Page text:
Saiestha Govender (pictured above) from Danville Park Girls High School in Durban, South Africa won the grand prize at the Intro to Mechatronics (i2M) grand finale that was held on 6 October 2017 at the GE Africa Innovation Centre in Johannesburg, South Africa. Saiestha was one of 600 school children from 30 schools all over the country who participated in the i2M programme.
She was the ultimate winner of the grand finale and won a MakerBot® Replicator® Mini Compact 3D Printer as well as a MakerBot® Replicator® 2 3D Printer for her school.
The programme is a GE Africa initiative that started in August and involved the learners building their own Mars Rovers that could successfully navigate an obstacle course. GE Africa and its partners, Digicate, Ryonic Robotics and Makerbot provided support for the learners throughout the programme.
The learners were provided with a basic robotics kit that included a 3D-printed chassis, wheels, a controller, computer board and batteries. All the learners were also provided with online coding training as well as other elements required to work on the movement and building of their Mars Rovers. Once learners had built their Mars Rovers, they then had to upload videos of their fully functional robots. From these videos, 30 of the best robots were chosen based on creativity, movability and unique interpretation, and implementation of recyclable materials.
The top 30 participated in the grand finale event, where the rovers were judged on overall creativity, innovation and movability.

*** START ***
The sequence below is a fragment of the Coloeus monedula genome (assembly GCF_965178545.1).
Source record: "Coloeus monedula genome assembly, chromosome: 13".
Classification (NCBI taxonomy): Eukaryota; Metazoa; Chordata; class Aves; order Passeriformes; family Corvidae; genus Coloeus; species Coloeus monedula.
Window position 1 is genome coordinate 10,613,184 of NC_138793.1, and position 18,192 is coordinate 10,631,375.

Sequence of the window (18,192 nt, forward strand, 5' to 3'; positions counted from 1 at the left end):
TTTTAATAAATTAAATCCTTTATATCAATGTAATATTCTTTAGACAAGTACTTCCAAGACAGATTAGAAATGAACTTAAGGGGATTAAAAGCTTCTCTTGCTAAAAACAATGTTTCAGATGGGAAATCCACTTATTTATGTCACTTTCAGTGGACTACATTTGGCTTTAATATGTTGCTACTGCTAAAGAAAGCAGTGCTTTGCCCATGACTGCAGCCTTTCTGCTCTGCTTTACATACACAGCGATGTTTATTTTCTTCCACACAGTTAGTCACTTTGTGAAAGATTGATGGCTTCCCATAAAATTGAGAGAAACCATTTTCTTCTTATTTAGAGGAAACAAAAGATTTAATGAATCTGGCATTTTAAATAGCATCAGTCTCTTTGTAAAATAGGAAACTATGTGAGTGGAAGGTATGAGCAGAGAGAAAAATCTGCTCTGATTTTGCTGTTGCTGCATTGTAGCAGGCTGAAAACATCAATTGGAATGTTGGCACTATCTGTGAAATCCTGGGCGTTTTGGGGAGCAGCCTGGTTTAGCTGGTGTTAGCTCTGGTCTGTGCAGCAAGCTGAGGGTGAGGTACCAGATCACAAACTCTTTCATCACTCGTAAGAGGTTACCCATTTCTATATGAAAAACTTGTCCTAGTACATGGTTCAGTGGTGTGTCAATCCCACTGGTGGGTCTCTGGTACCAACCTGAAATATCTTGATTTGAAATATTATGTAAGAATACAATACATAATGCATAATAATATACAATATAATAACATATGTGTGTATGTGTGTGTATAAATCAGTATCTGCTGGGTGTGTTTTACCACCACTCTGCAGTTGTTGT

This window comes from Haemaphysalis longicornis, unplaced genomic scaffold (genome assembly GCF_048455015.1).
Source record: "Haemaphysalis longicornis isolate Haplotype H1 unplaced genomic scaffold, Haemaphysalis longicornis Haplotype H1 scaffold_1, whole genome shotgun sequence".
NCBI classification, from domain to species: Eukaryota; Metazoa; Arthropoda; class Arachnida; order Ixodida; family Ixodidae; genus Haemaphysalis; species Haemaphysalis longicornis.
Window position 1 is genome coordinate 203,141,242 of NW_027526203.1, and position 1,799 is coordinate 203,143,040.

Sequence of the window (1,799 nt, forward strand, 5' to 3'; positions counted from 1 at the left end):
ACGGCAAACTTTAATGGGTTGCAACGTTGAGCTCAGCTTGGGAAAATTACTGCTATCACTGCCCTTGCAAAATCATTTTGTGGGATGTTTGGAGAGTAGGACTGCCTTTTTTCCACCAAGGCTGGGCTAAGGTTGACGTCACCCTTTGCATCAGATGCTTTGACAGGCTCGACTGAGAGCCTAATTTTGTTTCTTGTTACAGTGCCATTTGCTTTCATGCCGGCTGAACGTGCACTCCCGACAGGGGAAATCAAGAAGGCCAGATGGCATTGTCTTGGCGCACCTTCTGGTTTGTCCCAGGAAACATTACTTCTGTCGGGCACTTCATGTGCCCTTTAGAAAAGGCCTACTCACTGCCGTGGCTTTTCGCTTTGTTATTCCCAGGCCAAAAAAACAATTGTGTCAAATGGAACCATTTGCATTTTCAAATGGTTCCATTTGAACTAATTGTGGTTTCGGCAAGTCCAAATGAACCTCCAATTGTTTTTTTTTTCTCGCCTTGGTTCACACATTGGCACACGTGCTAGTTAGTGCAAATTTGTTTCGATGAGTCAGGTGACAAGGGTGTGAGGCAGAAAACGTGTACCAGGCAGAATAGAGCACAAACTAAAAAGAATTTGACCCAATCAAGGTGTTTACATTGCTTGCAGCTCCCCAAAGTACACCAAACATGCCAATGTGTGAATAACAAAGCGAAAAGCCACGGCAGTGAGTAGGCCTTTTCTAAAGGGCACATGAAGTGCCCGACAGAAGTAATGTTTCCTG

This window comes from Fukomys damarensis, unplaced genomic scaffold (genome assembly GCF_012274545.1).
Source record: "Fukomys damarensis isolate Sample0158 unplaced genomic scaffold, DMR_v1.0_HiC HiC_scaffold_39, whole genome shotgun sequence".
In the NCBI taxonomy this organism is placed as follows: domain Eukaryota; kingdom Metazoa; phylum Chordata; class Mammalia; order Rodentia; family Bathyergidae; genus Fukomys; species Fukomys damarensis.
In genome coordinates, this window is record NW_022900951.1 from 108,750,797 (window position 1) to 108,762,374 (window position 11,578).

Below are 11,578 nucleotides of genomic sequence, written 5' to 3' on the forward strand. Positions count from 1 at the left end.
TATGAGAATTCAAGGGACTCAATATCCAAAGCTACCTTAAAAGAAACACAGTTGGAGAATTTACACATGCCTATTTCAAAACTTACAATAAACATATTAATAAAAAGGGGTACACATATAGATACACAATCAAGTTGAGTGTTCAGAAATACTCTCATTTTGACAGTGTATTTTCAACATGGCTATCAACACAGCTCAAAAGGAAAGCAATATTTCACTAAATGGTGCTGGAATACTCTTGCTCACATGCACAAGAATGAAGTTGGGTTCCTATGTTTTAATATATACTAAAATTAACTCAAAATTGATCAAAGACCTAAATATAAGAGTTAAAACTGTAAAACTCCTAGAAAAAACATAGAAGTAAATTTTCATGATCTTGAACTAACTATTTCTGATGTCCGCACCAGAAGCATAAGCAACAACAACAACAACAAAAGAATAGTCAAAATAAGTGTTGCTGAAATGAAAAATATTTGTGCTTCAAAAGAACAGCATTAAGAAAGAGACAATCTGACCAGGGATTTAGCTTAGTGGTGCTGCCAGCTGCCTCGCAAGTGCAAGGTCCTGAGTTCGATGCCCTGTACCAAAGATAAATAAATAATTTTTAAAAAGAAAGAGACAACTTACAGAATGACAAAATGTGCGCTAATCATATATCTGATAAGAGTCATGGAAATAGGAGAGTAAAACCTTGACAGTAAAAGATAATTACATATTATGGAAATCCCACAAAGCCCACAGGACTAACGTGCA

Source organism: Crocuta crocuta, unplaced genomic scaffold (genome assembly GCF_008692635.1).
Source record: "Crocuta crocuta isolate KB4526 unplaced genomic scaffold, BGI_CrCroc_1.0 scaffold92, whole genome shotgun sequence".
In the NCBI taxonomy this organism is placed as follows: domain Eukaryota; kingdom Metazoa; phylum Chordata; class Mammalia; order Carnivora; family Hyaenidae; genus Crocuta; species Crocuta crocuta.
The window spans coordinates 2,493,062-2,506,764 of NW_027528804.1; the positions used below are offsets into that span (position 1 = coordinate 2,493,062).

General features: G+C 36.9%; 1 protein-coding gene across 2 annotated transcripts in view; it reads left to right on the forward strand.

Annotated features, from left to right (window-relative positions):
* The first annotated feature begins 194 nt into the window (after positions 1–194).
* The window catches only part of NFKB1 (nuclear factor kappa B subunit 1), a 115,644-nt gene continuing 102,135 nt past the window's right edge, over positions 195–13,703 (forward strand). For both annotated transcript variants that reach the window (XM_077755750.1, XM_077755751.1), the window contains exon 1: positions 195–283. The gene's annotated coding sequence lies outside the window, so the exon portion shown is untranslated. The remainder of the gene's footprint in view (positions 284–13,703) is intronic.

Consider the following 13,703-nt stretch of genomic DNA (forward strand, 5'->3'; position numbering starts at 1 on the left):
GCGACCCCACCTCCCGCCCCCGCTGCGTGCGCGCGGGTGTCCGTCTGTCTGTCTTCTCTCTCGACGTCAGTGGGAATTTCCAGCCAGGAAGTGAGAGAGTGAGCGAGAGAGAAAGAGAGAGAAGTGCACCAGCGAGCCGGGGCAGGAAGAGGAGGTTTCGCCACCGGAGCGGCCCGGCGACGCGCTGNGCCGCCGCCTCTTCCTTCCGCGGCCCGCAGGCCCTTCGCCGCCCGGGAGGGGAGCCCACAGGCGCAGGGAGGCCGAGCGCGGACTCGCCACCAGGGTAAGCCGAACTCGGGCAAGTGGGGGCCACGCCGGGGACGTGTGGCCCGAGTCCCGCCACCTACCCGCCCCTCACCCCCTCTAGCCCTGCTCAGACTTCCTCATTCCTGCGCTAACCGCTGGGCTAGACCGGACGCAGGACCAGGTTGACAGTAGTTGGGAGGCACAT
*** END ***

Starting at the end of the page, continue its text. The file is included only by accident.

All the students were excited and most of them, especially the young women, indicated that the programme had opened up new career possibilities for them in STEM-related fields.
17-year-old Jessica Mhlanga from Waverly Girls High School in Johannesburg said: “I have learnt so much from this programme. You would think that it would be simple to build a Mars Rover, but it’s definitely not. It has been an exciting challenge that has made me more aware of the importance of using recycled materials and the career options that are available to me.” Jessica said that she would like to pursue engineering as a career, something she did not think about before.
The i2M programme is a response to the need to ramp up skills development and interest in STEM-related fields especially for young women in Africa. Dimitri Quadflieg, founder and CEO of Digicate, said that 80% of the participants were young women. The programme also aims to expose students to mechatronic engineering and robotics, create enthusiasm in engineering as a profession, develop fundamental skills and fortify a local technology market.
The keynote speaker at the event, Thomas Konditi, CEO of GE South Africa said: “GE is committed to skills development in Africa and the Intro to Mechatronics programme is one of the many ways in which we are empowering South African youth with valuable skills. We are especially pleased to have worked with local partners to execute such an impactful project that encourages high school students to take an early interest in STEM careers. This will ultimately drive long-term growth in the country.”